talk tomorrow: “Quantifying Clinical Uncertainty in times of Crisis” at 2pm (eastern) on Friday Oct 9

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Ken Frank

Oct 8, 2020, 9:01:36 PM10/8/20
to KonFound-it!

I will be giving a talk on “Quantifying Clinical Uncertainty in times of Crisis” at 2pm (eastern) on Friday Oct 9. It is a brownbag for MSU social psych.  Zak Neal is the host.  (Password: brownbag)


Quantifying Clinical Uncertainty in times of Crisis: How Different Would a Sample have to be to Change an Inference? [see attached paper]


Early evidence on the efficacy of a treatment often comes from single studies accompanied by a high degree of uncertainty. This is true even for a well-designed and executed randomized controlled trial, as control and treatment groups can be imbalanced, unintentionally by an experimenter’s action or simply by chance. Unfortunately, conventional methods for expressing that uncertainty -- standard errors and confidence intervals -- are statistical constructs notoriously prone to misinterpretation. This problem is amplified by the COVID-19 global pandemic, where it is crucial that a broad set of stakeholders have a common understanding of the strength of the inferences drawn from emerging research. In this paper, we present an approach for expressing the robustness of study inferences in terms of hypothetical changes to the underlying data. This generates statements such as “The inference would change if xx of the treatment patients who experienced a benefit were replaced by patients for whom there was no effect of the treatment.” This characterizes the confidence of an inference in relatable terms that presume little statistical knowledge and, similar to the concept of fragility, can be particularly helpful in identifying studies where statistically significant results might not be particularly robust.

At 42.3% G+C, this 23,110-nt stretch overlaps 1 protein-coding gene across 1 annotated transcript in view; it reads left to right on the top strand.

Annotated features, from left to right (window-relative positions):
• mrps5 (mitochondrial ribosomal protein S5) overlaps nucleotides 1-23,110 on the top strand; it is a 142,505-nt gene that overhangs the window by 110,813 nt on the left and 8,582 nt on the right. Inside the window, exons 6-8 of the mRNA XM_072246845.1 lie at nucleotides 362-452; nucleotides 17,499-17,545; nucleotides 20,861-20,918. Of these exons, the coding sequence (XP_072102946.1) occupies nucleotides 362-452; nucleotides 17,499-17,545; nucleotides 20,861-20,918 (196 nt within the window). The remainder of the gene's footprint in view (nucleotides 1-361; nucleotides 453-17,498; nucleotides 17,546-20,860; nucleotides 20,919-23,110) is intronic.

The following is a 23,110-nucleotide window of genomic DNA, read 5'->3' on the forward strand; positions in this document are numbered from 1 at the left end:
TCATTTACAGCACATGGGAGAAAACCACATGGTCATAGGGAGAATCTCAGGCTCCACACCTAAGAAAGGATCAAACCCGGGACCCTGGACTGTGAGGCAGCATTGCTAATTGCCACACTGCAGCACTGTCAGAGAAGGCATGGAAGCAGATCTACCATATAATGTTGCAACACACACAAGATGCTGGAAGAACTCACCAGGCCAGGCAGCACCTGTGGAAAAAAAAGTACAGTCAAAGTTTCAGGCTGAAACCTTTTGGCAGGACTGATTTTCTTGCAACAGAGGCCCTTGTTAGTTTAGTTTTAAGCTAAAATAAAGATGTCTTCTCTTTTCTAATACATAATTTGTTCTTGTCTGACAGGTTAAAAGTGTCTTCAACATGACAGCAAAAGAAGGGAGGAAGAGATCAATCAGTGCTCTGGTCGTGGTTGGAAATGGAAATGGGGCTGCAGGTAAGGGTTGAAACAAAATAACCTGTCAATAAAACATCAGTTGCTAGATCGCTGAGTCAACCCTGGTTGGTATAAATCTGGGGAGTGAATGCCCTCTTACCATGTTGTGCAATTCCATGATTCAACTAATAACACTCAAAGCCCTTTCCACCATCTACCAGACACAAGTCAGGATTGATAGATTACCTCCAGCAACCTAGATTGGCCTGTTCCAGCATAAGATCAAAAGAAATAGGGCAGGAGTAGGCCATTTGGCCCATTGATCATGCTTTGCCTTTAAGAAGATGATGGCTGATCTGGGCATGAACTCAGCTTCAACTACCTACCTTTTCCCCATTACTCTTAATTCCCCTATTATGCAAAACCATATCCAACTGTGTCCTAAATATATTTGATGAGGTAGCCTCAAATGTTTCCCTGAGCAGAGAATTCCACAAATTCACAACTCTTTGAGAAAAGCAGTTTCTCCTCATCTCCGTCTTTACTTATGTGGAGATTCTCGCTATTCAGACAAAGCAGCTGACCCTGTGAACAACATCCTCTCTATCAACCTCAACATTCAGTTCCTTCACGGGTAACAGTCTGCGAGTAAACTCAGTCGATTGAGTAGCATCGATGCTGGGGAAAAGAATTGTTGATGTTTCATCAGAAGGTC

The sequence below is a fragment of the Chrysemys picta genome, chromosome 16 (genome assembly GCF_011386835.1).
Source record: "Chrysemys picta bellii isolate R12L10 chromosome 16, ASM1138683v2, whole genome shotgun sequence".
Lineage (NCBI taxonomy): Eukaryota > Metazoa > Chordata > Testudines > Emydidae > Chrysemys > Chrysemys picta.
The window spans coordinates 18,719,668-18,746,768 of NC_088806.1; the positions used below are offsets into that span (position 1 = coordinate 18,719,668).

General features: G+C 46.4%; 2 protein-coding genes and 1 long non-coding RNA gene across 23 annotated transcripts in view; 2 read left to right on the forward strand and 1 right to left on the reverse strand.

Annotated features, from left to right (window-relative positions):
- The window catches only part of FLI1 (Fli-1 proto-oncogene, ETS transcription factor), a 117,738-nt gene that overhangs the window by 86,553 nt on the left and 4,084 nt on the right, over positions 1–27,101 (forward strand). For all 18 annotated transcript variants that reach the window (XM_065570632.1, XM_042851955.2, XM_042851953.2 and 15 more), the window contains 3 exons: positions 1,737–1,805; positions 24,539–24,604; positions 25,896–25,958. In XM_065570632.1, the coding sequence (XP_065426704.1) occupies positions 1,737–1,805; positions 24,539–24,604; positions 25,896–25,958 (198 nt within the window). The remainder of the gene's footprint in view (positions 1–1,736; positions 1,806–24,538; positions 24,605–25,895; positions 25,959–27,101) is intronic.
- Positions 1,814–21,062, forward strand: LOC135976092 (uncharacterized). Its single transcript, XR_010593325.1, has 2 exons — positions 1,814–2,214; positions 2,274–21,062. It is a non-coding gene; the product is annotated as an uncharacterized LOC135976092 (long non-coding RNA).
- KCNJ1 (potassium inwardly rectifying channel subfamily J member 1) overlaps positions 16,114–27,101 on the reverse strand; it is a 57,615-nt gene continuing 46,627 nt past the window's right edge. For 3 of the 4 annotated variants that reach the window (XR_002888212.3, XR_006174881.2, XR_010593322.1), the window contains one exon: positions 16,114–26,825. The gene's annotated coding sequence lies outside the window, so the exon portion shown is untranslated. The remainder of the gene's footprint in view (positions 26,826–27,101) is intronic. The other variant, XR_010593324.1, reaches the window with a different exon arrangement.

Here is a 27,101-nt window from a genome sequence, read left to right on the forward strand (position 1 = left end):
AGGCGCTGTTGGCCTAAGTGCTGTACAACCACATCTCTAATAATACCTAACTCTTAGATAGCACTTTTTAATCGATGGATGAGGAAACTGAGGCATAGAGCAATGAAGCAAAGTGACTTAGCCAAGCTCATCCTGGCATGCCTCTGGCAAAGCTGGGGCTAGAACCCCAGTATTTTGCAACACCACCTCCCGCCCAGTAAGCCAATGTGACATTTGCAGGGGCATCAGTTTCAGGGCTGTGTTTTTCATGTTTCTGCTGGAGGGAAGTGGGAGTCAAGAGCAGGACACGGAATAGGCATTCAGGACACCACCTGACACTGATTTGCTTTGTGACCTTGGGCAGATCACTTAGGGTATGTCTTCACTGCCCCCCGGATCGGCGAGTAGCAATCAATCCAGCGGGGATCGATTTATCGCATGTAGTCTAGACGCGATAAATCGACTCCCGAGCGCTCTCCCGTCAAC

Check out the R Shiny app for sensitivity analysis or the Blog


Check out our Causal inference and COVID working paper:


Our approach to school governance:



Ken Frank

MSU Foundation Professor of Sociometrics

Measurement and Quantitative Methods

Counseling, Educational Psychology and Special Education

Room 462 Erickson Hall

620 Farm Lane

Michigan State University

East Lansing, MI 48824-1034 phone: 517-355-9567 fax: 517-353-6393


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